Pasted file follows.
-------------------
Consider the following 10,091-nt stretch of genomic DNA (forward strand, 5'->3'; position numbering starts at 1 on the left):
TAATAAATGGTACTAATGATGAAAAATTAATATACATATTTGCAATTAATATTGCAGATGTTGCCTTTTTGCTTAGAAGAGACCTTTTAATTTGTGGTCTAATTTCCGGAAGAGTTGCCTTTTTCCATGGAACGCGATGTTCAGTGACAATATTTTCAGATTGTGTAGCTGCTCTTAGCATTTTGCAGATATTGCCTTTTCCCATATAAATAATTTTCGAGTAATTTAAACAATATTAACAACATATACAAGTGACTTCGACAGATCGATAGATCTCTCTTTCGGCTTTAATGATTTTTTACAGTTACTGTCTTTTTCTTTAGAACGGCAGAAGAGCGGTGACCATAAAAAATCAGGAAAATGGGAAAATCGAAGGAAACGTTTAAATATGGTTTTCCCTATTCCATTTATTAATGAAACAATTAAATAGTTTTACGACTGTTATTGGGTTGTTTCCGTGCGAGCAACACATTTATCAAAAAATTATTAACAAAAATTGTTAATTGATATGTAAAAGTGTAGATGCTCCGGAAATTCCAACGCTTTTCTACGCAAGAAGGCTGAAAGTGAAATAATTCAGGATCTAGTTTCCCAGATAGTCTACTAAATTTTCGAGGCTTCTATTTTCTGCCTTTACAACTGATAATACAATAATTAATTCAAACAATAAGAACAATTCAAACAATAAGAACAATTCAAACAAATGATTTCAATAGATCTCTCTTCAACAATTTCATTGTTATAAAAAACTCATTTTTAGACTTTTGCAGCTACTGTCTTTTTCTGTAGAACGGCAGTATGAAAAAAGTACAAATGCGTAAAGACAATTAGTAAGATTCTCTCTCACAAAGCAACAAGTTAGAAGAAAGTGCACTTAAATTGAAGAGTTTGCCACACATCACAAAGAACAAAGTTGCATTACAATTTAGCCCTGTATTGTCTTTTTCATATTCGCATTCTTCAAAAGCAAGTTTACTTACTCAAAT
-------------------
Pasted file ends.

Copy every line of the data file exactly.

Consider the following 10,091-nt stretch of genomic DNA (forward strand, 5'->3'; position numbering starts at 1 on the left):
TAATAAATGGTACTAATGATGAAAAATTAATATACATATTTGCAATTAATATTGCAGATGTTGCCTTTTTGCTTAGAAGAGACCTTTTAATTTGTGGTCTAATTTCCGGAAGAGTTGCCTTTTTCCATGGAACGCGATGTTCAGTGACAATATTTTCAGATTGTGTAGCTGCTCTTAGCATTTTGCAGATATTGCCTTTTCCCATATAAATAATTTTCGAGTAATTTAAACAATATTAACAACATATACAAGTGACTTCGACAGATCGATAGATCTCTCTTTCGGCTTTAATGATTTTTTACAGTTACTGTCTTTTTCTTTAGAACGGCAGAAGAGCGGTGACCATAAAAAATCAGGAAAATGGGAAAATCGAAGGAAACGTTTAAATATGGTTTTCCCTATTCCATTTATTAATGAAACAATTAAATAGTTTTACGACTGTTATTGGGTTGTTTCCGTGCGAGCAACACATTTATCAAAAAATTATTAACAAAAATTGTTAATTGATATGTAAAAGTGTAGATGCTCCGGAAATTCCAACGCTTTTCTACGCAAGAAGGCTGAAAGTGAAATAATTCAGGATCTAGTTTCCCAGATAGTCTACTAAATTTTCGAGGCTTCTATTTTCTGCCTTTACAACTGATAATACAATAATTAATTCAAACAATAAGAACAATTCAAACAATAAGAACAATTCAAACAAATGATTTCAATAGATCTCTCTTCAACAATTTCATTGTTATAAAAAACTCATTTTTAGACTTTTGCAGCTACTGTCTTTTTCTGTAGAACGGCAGTATGAAAAAAGTACAAATGCGTAAAGACAATTAGTAAGATTCTCTCTCACAAAGCAACAAGTTAGAAGAAAGTGCACTTAAATTGAAGAGTTTGCCACACATCACAAAGAACAAAGTTGCATTACAATTTAGCCCTGTATTGTCTTTTTCATATTCGCATTCTTCAAAAGCAAGTTTACTTACTCAAAT